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Looking back over my January and February columns I have to confess that anticipating what will happen in a garden is fraught with traps. What looked like becoming bumper crops were stopped in their tracks by unseasonably cold, wet weather in Victoria followed by days of high humidity in early to mid-summer. Compared with the previous year the garden has been slow to produce and I am not the only vegetable gardener complaining about sulky, slow growth.

The roses all have black spot. I have trimmed away the diseased leaves and am pleased that the new growth looks healthy.

Although the miniature fruit trees are having an "off" year, the crabapples are laden and already a glorious colour. The ornamental grapevine leaves are also just starting to colour. Long gone is the time to use new and tender leaves as wrappers, but I still pick them to line the cheese platter. I was just about to harvest two pepino fruit but a possum got there first, leaving me just the stems still attached to the bush.

Although the peach harvest was disappointing I did make some vin de pêche using 60 of the new leaves picked in late December infused with a bottle of white wine, with 100 grams of sugar and half a cup of brandy added a week later. My vin  de pêche has now matured and will be served in a slim tumbler with some crushed ice. It has the scent of bitter almonds.

Best to add either a slice of fresh peach or a teaspoon of peach liqueur to the glass.

My French tarragon has become rampant. Funny how once I would have described it as a delicate herb and tricky to grow. Mine has decided it likes its position and has spread thickly. I have had plenty of chicken-with-tarragon dishes, and flathead tails poached with tarragon are also a winning combination. I have stuffed two half-litre sterilised bottles with tarragon sprigs and filled the bottles with good-quality white wine vinegar. In a couple of months my tarragon vinegar will be the base of a rich sauce béarnaise, an indulgent but stunning accompaniment to a fillet of beef. My misshapen and elderly lemon tree is once again laden. I think I will freeze some of the juice as there is a limit to how much marmalade and preserved lemon I can use, and everyone I offer lemons to seems to have their own tree.

Planning for the cooler months and even for far-off spring means getting some seeds started in my hothouse. Look at the website for good small hothouses.

I will start seeds of broccoli, leeks and small cabbages, and lots and lots of carrots.

I am enjoying my very first almond harvest - only four handfuls but they were delicious. Not a sign of a cockatoo in my suburb. I missed the moment for the immature nuts which was probably around November. At that time they can be thinly sliced, both soft husk and inner nut, and served as a delicacy with a piece of Roquefort cheese, or, as I had once upon a time, many years ago, slivered over a perfect poached peach.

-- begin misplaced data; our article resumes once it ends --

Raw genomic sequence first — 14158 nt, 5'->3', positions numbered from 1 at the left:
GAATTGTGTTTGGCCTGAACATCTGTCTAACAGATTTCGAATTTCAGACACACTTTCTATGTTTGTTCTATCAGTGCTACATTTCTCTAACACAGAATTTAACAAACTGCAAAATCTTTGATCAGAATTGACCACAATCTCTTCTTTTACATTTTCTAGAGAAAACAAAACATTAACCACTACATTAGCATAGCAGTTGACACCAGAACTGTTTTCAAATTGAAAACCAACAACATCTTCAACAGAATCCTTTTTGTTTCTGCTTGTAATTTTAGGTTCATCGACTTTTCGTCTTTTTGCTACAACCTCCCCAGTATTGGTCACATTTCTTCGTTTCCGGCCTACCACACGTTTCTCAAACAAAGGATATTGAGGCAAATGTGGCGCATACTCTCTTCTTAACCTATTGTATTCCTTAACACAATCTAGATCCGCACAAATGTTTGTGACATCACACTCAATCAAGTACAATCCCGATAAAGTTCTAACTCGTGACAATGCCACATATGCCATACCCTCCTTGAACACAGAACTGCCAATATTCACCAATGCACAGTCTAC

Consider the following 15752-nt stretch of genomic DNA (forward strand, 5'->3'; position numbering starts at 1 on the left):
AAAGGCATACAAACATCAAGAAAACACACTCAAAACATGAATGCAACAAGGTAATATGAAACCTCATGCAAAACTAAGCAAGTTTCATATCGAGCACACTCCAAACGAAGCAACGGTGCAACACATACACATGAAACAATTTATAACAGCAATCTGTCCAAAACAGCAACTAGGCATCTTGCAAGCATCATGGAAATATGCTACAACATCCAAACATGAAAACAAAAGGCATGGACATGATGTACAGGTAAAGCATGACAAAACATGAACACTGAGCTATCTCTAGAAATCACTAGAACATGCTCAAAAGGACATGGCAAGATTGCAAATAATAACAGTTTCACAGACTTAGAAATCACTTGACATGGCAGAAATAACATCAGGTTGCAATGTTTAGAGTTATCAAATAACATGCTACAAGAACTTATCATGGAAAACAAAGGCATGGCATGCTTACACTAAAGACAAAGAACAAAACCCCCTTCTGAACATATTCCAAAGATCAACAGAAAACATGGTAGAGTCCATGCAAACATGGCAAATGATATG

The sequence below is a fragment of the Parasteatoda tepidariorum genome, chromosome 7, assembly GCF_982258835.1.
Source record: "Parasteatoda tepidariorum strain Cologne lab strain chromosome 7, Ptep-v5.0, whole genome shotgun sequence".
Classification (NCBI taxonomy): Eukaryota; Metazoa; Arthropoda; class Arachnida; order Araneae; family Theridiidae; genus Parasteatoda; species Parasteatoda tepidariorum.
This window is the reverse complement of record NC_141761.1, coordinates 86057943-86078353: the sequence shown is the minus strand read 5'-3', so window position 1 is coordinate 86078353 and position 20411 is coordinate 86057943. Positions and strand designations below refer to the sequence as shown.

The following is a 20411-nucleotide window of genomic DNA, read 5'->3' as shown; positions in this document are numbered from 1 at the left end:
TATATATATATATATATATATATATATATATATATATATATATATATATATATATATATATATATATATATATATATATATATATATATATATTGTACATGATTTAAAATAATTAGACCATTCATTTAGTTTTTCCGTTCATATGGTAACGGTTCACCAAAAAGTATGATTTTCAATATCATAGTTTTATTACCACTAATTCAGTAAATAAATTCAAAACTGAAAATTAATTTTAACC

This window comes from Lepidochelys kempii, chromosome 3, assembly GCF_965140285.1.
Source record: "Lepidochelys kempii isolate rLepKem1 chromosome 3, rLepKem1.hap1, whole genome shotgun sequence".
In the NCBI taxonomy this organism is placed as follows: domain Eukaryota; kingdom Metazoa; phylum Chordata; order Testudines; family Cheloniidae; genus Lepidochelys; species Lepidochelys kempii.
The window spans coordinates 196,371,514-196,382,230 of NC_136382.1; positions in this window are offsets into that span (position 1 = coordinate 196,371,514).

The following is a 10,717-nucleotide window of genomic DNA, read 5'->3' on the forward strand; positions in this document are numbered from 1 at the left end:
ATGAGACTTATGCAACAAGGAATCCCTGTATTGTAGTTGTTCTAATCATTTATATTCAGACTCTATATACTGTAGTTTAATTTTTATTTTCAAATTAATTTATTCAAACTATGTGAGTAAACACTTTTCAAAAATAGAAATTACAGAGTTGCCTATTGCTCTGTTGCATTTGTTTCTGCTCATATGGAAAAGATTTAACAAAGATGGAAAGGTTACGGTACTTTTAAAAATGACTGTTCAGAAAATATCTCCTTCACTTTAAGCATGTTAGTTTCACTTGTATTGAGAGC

My friend Tony Tan came to help me harvest my first ever crop of galangal. In a 60cm pot I have about a dozen rhizomes. The leaves can be used to flavour rice, Tony says, or as a wrapper for fish. Galangal was a mystery to me and I watched fascinated as this master of Asian flavours made me a very special sambal that I have called Tony's magic sambal. He chopped two parts trimmed galangal with one part hot chilli, one part red shallot and two cloves of garlic and added one tablespoon of soaked dried shrimp. Ten minutes later, all was fried in vegetable oil with final additions of palm sugar, fish sauce and juice from a lemon. It made an exciting and unusual dressing for one of my rouge de Marmande tomatoes.

Galangal is just one of the crops featured in Tropical Cuisine, a wonderful new book by Clare Richards. (She says galangal can be trimmed and frozen.) Stunningly illustrated, the book has an index of fruits and vegetables familiar to those living in sub-tropical and tropical Australia, comprehensive notes on selection, preparation and storage, and a selection of recipes using each ingredient. I wrote a short foreword, saying that this book fills a niche in the cookbook market and each page breathes authenticity and experience. To purchase a copy ($59.95, hbk), visit

Speaking of the tropics, like many others not directly affected by the dreadful floods and Cyclone Yasi, I look on with horror at the tragic devastation and know that my only inconveniences will be having less stone fruit and paying a lot more for bananas. My heart goes out to all who have lost homes and crops, and I can barely comprehend the effort and resolve that will be needed for the rebuilding. Many of the school vegetable gardens that are part of the Stephanie Alexander Kitchen Garden Foundation program have been washed away and precious seedlings waiting to be planted in the new school year have gone. But, like many resolute Queenslanders, the staff tell us they are ready and willing to start again.

After anticipating crops that failed to eventuate in our strange summer, I am not going to prophesy this time. I am going to enjoy the soft days of autumn, sitting under the shade of my grapevine, perhaps sipping a glass of vin de pêche.

Until next time.


This article is from the March 2011 issue of Australian Gourmet Traveller.


For information on Stephanie Alexander's Kitchen Garden Foundation and schools program, visit the Kitchen Garden Foundation website.


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